Propylene Glycol or Polyethylene Glycol Toxicity

Possible adverse effects associated with propylene glycol (e.g., lactic acidosis, hyperosmolality, hypotension) or polyethylene glycol (e.g., acute tubular necrosis) in patients receiving higher than recommended parenteral dosages. More likely to occur in patients with renal impairment.

Specific Populations

Pregnancy

Category D.d

Lactation

Distributed into milk.d

Administer orally to nursing women only if the potential benefits to the woman outweigh the possible risk to the infant. Monitor nursing infants for adverse effects (e.g., sedation, irritability).

Do not administer lorazepam injection to nursing women, because of possible adverse effects (e.g., sedation).

Pediatric Use

Safety and efficacy of tablets and oral concentrate solution not established in children <12 years of age.

Safety of the injection for treatment of status epilepticus or efficacy for preoperative sedation not established in children <18 years of age.

Paradoxical excitation (e.g., tremors, agitation, euphoria, logorrhea, brief episodes of visual hallucinations) reported in 10–30% of children <8 years of age.

Seizures and myoclonus reported in pediatric patients, especially low birth weight neonates, receiving lorazepam injection. Brief tonic-clonic seizures reported in children receiving lorazepam for the management of atypical petit mal status epilepticus.

Some pediatric patients (premature and low-birth weight infants or those receiving high doses of the injection) may be susceptible to adverse effects associated with benzyl alcohol, polyethylene glycol, and propylene glycol. Large amounts of benzyl alcohol (i.e., 100–400 mg/kg daily) have been associated with toxicity in neonates; each mL of lorazepam injection contains 2 mg of benzyl alcohol.d (See Propylene Glycol or Polyethylene Glycol Toxicity under Cautions.)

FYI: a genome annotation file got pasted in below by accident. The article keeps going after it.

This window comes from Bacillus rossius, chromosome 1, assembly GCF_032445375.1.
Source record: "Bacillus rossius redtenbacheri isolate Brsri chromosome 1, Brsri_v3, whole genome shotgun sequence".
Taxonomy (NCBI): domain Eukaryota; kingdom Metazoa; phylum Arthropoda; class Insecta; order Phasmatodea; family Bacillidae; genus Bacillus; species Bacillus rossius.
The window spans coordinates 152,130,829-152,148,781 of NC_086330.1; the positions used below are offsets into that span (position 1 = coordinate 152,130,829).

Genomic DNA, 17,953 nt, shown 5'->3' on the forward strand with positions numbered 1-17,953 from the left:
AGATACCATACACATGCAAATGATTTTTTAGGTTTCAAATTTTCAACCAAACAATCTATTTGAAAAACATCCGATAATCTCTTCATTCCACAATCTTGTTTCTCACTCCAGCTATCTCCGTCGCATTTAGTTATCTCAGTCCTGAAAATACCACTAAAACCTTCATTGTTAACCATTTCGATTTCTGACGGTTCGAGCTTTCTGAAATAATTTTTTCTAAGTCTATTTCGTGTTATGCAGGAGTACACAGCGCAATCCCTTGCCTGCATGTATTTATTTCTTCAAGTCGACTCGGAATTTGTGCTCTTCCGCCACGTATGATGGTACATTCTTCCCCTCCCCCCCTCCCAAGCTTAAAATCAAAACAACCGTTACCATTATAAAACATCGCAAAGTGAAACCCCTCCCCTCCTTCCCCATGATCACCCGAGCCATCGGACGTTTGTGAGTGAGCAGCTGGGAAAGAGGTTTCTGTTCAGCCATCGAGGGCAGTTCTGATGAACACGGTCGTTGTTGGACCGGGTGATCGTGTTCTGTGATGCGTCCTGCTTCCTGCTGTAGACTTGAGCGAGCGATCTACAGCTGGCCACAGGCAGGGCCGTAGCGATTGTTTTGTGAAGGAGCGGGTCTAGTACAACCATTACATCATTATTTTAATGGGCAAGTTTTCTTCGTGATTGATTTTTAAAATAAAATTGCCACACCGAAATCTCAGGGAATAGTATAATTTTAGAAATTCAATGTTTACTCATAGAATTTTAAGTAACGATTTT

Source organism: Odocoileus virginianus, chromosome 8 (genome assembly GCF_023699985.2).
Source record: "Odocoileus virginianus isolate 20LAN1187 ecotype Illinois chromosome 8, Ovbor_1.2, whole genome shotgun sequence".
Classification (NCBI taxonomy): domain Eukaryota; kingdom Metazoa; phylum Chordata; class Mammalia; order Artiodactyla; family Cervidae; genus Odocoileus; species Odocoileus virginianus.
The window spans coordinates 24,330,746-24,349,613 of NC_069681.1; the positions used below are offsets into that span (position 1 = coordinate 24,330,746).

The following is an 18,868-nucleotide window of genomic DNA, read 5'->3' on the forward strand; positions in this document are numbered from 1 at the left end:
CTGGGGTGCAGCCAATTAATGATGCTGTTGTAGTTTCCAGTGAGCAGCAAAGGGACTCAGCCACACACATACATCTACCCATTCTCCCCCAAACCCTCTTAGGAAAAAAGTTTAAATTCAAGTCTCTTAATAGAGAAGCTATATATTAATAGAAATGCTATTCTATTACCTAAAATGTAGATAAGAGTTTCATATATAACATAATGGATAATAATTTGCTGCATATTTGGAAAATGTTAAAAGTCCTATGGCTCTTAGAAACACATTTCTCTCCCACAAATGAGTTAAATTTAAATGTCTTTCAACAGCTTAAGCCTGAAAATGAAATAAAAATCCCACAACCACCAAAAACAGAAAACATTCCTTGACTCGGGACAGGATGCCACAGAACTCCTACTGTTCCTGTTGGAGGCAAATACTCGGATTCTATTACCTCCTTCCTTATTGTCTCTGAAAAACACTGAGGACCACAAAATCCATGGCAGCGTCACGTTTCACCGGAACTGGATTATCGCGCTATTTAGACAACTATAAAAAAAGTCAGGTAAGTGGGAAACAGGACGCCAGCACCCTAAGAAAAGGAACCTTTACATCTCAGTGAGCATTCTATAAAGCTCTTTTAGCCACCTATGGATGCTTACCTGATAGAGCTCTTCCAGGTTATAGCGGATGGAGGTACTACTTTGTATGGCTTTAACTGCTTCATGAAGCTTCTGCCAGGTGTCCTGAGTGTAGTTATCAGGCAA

Geriatric Use

Insufficient experience in patients ≥65 years of age to determine whether geriatric patients respond differently than younger adults. Possibility of greater sensitivity to the drug (e.g., respiratory or CNS depression) in some geriatric individuals.d

Select initial dosages at the lower end of the usual range because of potential for greater sensitivity and age-related decreases in hepatic or renal function. (See Geriatric Patients under Dosage and Administration.)

May cause excessive sedation for 6–8 hours or longer after surgery in this population.

Possible paradoxical excitation (e.g., anxiety, excitation, hostility, aggression, rage, sleep disturbances/insomnia, sexual arousal, hallucinations).b c

Hepatic Impairment

Lorazepam injection is not recommended for use in patients with hepatic failure; may be used in patients with mild to moderately severe hepatic disease.d (See Hepatic Impairment under Dosage and Administration.)